6.                     Mental Health and Wellness:  $400,000

 

a.                     Mental Health First Aid:  $200,000

The National Council for Mental Wellbeing has offered a Mental Health First Aid training program for many years. The program teaches people how to recognize and support their family, friends, clients, and community members who are dealing with mental health issues.   Mental Health First Aid is a train the trainer model with a general training module and specific modules for people interacting with young adults and another module for those working with senior citizens.  A pilot project with up to three cities and the County is being discussed.  The pilot would offer Mental Health First Aid trainer training to up to 60 city and county staff who, in turn, would train their city and county colleagues.  If successful, this program could be expanded with ARPA funds from the County’s second tranche.

 

b.                     Homeless Provider Mental Health and Wellness Support:  $200,000

The County relies on multiple community partners to provide services and shelter to our homeless residents.  These partners have amazing, devoted staff who worked with our most vulnerable residents throughout the pandemic.  In conversations with our non-profit partners, we have learned that the do not have the resources to provide mental health and wellness support, events, and resources to their staff.  This grant program for our non-profit partners that serve our homeless residents would provide unrestricted grants that agencies can use host events, provide on-line resources, or provide other types of mental health and wellness support to their staff.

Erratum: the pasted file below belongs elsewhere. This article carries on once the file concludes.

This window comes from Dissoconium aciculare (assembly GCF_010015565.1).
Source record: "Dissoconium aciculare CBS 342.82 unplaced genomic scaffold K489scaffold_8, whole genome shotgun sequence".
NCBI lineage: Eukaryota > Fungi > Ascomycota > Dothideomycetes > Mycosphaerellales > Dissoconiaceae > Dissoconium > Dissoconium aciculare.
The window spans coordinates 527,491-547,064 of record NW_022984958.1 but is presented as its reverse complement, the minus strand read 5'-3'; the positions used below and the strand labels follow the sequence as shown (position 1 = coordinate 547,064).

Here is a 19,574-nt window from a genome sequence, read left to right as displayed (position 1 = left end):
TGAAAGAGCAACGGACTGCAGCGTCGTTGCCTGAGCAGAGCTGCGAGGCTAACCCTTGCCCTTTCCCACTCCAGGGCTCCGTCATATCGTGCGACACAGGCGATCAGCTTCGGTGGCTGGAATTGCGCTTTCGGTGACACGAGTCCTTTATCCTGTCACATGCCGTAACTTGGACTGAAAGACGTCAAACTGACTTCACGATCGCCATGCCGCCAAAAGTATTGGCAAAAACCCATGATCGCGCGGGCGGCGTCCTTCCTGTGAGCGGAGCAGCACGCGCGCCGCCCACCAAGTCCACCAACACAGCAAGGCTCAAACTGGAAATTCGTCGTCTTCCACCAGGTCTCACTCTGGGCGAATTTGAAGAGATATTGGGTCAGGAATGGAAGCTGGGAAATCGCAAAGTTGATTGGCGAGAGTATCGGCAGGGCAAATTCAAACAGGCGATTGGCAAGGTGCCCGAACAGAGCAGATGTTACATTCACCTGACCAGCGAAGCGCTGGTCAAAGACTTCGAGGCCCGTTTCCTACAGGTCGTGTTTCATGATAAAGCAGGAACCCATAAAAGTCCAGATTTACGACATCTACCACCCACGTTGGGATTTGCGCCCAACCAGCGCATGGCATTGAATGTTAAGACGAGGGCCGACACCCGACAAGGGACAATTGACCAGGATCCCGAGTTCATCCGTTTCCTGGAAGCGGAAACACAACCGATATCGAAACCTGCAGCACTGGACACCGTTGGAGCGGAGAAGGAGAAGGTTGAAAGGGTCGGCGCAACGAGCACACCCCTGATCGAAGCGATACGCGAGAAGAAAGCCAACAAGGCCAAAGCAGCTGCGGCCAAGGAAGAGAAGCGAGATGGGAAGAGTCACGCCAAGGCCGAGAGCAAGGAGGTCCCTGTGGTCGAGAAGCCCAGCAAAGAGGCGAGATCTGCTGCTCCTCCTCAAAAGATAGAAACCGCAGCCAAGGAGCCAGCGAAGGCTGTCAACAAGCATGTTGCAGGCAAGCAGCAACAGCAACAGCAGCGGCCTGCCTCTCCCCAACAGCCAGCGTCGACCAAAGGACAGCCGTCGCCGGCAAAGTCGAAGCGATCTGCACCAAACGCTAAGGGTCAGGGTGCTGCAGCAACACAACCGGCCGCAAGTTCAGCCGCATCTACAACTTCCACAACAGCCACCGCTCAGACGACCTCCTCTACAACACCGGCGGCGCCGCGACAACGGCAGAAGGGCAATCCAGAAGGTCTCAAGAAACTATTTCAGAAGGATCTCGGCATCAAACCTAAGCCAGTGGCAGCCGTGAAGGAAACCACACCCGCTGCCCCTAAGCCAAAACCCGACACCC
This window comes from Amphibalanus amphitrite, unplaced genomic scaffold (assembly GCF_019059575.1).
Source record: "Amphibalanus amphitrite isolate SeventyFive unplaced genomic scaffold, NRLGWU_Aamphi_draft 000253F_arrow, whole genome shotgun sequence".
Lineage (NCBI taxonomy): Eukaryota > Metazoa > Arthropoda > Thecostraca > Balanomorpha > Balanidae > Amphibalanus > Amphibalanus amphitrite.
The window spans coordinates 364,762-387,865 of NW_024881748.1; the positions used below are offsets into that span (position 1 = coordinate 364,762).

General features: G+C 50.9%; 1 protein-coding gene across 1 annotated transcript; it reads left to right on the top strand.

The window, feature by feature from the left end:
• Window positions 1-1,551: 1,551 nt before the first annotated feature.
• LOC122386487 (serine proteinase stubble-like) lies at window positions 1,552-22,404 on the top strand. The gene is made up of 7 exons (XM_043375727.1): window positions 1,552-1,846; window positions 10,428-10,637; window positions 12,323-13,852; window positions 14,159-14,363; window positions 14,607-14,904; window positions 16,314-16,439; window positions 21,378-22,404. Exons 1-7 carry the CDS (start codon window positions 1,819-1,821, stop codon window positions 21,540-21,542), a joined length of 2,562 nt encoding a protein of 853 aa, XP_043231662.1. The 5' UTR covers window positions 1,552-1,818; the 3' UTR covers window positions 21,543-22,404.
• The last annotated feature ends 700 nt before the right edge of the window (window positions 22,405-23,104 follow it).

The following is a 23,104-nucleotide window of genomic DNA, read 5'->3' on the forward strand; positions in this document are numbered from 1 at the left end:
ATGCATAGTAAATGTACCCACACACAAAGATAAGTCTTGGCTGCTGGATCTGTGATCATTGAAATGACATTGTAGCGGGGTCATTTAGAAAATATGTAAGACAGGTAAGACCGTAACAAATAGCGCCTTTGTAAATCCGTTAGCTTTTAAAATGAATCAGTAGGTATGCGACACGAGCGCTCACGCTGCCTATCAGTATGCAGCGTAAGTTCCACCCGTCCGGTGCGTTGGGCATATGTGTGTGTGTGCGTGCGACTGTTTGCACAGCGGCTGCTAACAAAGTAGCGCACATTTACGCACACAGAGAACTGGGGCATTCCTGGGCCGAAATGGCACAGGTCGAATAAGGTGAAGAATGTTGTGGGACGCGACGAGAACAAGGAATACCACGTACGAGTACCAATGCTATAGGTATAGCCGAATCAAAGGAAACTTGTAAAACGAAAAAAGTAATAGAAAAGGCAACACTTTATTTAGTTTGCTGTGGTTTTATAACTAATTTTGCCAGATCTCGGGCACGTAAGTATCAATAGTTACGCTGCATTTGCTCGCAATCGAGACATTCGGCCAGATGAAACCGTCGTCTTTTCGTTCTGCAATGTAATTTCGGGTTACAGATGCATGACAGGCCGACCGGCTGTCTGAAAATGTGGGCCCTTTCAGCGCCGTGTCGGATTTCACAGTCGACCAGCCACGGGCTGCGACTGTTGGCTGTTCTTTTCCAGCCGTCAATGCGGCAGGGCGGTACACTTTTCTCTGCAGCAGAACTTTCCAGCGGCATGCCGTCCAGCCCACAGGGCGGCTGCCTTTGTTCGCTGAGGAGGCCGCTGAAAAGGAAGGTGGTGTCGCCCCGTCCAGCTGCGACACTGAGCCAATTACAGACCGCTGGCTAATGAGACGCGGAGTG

Economic Recovery:  $1,000,000

 

7.                     Whole-person Workforce Training and Job Placement Pilot:  $400,000

Under a contract with the County, NOVAworks convened providers of job training and other support programs to develop a new, “whole-person” approach to workforce development.  The “whole-person” approach provides wrap-around support to help clients meet all their needs while training for a new job and working in an apprenticeship.  NOVAworks is developing training tracks for childcare, public service, small business, and the trades with multiple community partners.  This allocation will support piloting the “whole-person” approach to assess both client willingness to start training at this point in the pandemic and the merits of the new workforce development approach.  If clients are ready and the approach is successful, additional funds in the second ARPA allocation could be used to expand the program.

 

8.                     Certification Support for Women and Minority Owned Businesses: $200,000